Ahh Ichiran, a tourist hotspot ramen chain designed for maximal efficiency and as little human interaction as possible. Imagine a humming dinner party among stellar company with a seating arrangement that could not have been more perfectly arranged. Candlelight illuminates the attractive guests' faces. Wine, along with conversation, is overflowing and when the evening draws to a close the guest still want to linger. Now imagine the opposite and you have Ichiran. Ichiran hails from Fukuoka and dates all the way back to the 1960's. In traditional Hakata style, the ramen noodles are straight and thin. Ichiran serves only tonkotsu ramen, another nod to their Hakata roots. Despite having 14 locations in Tokyo and staying open until 6AM everyday, there was still quite a line snaking out the door and spilling onto the sidewalk when I arrived at their Shinjuku Station location.
Like many Japanese restaurants, Ichiran has a vending machine where can input your order after depositing your Yen. It returns tickets that indicate to the staff which items you have selected. After some point in line you are handed a form to indicate your preferences regarding your ramen, making optimal use of your wait, and further diminishing your need for human interaction. At a later point in the queue, the form is collected so that the mysterious chefs (whom you never see, save for their hands) can begin assembling your bowl of tonkotsu ramen to have ready to serve not long after you are seated.
As you approach the front of the line, the greeter simultaneously manipulates what looks like a switchboard to guide you to the correct seat. Oh, you came with a group? Well your hopes of being able to look each other in the eye while maybe enjoying a lively conversation have been dashed! Enjoy playing telephone... if your neighbor decides to oh-so-kindly collapse between the wooden divider between the two of you, that is. If not, at least you'll be able to shamelessly take a million Snapchats of your ramen, or whatever.
Ok, so now the novelty of sitting in a narrow booth looking at a bamboo curtain is starting to wear off, claustrophobia starts to set in, and you're thinking when's the food coming out? It's precisely this moment when the curtain rolls up followed by a set of hands that emerge to set your food down in front of you with as much courtesy a set of floating Japanese hands can convey. Then as if that weren't enough, the hands return to their owner's side and your faceless server bows before unfurling the bamboo curtain down again leaving you to dine in the solitary confines of your wooden booth.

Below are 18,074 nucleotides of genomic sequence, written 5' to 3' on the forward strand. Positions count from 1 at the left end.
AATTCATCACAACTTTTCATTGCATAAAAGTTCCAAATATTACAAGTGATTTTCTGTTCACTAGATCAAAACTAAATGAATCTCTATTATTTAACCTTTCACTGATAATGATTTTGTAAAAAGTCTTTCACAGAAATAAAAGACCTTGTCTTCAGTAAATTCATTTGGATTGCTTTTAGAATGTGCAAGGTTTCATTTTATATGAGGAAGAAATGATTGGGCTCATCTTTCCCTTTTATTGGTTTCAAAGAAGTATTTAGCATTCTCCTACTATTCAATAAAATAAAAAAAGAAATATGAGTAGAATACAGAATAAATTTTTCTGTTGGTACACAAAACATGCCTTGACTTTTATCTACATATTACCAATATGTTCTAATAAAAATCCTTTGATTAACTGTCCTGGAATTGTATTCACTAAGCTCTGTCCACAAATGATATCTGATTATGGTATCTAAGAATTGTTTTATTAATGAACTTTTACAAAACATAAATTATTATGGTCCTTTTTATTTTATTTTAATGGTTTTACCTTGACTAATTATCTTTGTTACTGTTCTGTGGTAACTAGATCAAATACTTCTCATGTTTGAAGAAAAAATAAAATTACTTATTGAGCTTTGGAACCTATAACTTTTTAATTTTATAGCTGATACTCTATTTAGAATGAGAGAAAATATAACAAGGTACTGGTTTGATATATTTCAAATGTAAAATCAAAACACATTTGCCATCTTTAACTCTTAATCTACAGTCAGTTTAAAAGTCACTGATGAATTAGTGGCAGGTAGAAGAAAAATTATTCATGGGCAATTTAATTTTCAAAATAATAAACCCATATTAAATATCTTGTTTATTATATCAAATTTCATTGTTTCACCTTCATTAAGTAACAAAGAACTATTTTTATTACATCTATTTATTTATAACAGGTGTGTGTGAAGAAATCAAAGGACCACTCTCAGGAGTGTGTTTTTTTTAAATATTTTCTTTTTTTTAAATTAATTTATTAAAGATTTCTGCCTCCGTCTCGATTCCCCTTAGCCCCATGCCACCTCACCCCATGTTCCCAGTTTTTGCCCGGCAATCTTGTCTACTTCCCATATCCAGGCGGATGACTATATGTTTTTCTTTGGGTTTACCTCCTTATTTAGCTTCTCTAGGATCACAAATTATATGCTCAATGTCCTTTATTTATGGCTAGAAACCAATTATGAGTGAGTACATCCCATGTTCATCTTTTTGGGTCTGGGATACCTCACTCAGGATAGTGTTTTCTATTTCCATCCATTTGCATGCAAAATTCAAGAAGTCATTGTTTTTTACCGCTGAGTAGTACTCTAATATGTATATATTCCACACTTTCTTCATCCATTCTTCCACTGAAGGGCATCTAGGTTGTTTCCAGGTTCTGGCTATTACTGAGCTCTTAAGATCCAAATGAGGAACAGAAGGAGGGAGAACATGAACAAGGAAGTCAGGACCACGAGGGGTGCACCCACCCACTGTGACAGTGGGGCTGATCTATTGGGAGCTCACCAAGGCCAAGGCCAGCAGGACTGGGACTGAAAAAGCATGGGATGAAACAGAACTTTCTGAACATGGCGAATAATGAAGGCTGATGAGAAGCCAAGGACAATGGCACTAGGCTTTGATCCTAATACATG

Commentary on the individualized dining experience aside, this was a good bowl of tonkotsu ramen. It appears after being around since the 60's, Ichiran has not only perfected their signature recipe but also their operational execution to hairsplitting precision. And this was indeed later confirmed, as I brought back their Ichiran ramen set to San Francisco and my very amateur attempt tasted very similar to this one. Well, it is Japan what did I expect?
If there's one metaphor for Japan as a nation, I'd argue the vending machines are the ultimate symbol. It's the automation of a process so deeply human, conditioning a society to devalue the interactions between people. Lost are the opportunities to connect when dining is regarded as one might regard completing chores, as something that just needs to be done, and quickly. What's left is an existence as narrow as the booths at Ichiran. Alright, I'm done waxing poetic over ramen (loljokes, will I EVER be?!). If you ever find yourself in Japan, go to Ichiran because it is worth the wait for the experience alone.